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Lord Howe Island Stick Insect

Dryococelus australis

Description:

Brown black they can reach up to 15cm, females are larger and bulkier with an obvious ovipositor, whilst the males have sturdier 'thighs' & graspers. They are flightless & nocturnal & only live for 12-18 months. During this time the female lays up to 300 eggs which then take up to 8mths to hatch.

Habitat:

They went extinct from Lord Howe Is in the early 20th century when rats got on to the island from a sinking ship! Believed extinct for over 80years, they were rediscovered in the early part of this century by climbers on Balls pyramid, an inhospitable granite outcrop off Lord Howe. Only 20 survive in the wild on a single precarious bush! Melbourne zoo has the primary breeding and research program.

Notes:

I was soo excited to see these at Melb zoo as I had seen David Attenborough with them & read a couple of articles about their rediscovery - they look quite prehistoric, it felt like a privelidge to see something critically endangered & the work the zoos doing is very impressive - in theory they will one day be established back on Lord Howe, but not until the rats are eradicated.

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7 Comments

SeraArnold
SeraArnold 7 years ago

Thanx they're kinda amazing - & have only survived because of a series of 'happy accidents'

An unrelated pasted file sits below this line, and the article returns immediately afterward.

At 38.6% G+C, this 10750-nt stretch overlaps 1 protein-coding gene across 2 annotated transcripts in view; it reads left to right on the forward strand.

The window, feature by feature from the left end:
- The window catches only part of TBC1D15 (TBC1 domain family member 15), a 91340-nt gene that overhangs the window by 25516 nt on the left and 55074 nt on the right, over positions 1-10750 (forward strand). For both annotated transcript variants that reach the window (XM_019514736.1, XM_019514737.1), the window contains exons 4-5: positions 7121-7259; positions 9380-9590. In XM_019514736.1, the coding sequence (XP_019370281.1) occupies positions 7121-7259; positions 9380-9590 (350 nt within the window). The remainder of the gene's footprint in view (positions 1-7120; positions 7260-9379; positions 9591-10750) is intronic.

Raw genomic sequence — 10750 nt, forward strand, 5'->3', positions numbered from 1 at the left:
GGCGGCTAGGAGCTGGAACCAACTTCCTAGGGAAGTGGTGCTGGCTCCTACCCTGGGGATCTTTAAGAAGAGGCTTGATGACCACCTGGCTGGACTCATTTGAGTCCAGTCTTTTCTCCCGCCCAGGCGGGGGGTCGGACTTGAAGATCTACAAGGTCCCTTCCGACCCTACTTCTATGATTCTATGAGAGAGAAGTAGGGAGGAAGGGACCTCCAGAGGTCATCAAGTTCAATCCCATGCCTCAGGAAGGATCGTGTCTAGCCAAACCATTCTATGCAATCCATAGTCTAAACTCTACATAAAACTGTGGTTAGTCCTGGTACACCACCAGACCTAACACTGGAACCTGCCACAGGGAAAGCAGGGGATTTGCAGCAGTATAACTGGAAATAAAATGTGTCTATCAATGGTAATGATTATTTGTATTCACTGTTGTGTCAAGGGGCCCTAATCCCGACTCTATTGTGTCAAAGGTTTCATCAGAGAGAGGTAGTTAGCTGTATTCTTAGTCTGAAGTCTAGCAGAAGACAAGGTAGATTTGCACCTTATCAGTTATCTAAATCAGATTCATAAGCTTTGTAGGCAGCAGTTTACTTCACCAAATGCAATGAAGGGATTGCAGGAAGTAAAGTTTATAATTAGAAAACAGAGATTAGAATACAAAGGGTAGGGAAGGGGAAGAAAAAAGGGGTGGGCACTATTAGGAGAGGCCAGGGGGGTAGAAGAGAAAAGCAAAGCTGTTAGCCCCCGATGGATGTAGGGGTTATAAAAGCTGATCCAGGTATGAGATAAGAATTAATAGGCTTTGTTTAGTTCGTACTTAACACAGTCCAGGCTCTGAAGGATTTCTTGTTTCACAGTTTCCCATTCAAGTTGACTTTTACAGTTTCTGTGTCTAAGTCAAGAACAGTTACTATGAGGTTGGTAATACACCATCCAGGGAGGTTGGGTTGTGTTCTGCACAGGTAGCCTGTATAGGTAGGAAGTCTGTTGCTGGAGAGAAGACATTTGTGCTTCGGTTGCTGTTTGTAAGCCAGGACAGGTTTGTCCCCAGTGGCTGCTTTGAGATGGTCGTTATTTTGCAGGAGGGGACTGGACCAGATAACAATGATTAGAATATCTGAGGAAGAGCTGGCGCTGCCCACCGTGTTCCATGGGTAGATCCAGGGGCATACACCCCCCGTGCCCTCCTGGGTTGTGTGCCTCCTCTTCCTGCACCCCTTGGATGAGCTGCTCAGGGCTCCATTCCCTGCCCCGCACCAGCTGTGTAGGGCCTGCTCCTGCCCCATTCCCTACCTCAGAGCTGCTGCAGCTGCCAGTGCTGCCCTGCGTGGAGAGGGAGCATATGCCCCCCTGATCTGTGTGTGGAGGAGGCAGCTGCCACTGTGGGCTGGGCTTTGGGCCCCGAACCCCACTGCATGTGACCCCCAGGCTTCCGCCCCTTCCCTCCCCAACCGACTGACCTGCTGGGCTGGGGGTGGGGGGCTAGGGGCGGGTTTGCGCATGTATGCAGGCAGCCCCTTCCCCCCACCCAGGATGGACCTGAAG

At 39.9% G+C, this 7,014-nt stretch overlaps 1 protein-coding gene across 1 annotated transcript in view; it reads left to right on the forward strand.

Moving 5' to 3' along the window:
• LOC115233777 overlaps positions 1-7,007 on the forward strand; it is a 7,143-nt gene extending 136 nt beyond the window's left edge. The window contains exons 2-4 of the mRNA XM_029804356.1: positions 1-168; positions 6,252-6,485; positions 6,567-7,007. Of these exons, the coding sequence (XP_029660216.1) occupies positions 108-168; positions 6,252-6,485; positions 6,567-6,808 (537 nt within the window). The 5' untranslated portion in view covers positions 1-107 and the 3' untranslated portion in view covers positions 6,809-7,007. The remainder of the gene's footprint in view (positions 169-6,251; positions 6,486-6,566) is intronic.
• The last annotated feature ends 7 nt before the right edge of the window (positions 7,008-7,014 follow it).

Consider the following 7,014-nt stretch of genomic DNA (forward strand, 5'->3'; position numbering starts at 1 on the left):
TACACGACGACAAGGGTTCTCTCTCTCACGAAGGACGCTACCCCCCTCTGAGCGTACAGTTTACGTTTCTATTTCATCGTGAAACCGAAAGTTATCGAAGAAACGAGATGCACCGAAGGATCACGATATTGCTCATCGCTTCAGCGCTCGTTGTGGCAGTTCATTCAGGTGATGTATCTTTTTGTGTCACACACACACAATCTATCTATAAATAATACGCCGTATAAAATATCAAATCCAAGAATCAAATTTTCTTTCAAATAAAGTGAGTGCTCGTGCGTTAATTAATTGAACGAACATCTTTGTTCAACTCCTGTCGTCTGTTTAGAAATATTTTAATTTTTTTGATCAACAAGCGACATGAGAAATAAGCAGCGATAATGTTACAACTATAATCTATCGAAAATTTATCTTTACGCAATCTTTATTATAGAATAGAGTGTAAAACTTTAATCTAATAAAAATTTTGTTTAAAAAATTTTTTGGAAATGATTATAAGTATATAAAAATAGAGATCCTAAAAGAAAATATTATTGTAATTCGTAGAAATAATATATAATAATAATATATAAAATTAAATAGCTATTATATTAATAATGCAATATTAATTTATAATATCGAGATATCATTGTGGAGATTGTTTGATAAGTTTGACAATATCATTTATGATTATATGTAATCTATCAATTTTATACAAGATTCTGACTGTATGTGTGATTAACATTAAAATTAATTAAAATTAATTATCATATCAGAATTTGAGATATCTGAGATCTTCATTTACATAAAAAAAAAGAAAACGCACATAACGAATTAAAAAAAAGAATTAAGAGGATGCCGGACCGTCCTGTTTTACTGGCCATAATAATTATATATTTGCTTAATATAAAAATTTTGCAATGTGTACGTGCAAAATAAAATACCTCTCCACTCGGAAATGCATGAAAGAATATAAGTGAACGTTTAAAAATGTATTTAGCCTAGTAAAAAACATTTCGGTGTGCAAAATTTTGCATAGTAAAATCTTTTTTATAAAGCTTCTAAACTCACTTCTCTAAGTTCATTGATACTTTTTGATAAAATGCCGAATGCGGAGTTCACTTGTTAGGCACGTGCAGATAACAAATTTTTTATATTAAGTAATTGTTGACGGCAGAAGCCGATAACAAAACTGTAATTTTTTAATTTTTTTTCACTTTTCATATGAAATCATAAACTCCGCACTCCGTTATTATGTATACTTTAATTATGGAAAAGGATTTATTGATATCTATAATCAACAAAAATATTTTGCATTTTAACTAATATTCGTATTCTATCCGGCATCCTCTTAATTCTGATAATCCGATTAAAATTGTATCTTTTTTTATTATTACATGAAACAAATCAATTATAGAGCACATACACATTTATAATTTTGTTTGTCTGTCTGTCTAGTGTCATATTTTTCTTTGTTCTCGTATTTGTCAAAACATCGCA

Caleb Steindel
Caleb Steindel 7 years ago

Wikipedia says only 24 left. Great spotting

SeraArnold
SeraArnold 7 years ago

Thanx Mark - they were st the zoo though, so bit of a cheat!

Mark Ridgway
Mark Ridgway 7 years ago

Excellent spotting Sera

SeraArnold
SeraArnold 7 years ago

Thank you both - & thanx Martin for the jeuvenile stage photos, they look far more 'phasmid-y' when green! Apparently the bush they grow on is bothe threatened by & anchored by morning glory - yep their survival is a kind of miracle! Cheers

Neil Ross
Neil Ross 7 years ago

How anything manages to cling to Balls Pyramid is quite baffling. A wonderful spotting, Sera, and really good info.

MartinL
MartinL 7 years ago

Yes they are neat. The Zoo is asking local schoolchildren to assist breeding them as a wonderful education opportunity about endangered wildlife.
Good luck getting rid of the rats from a whole island :(
Here is a young one :)
http://www.projectnoah.org/spottings/133...

SeraArnold
Spotted by
SeraArnold

Spotted on Aug 20, 2014
Submitted on Aug 21, 2014

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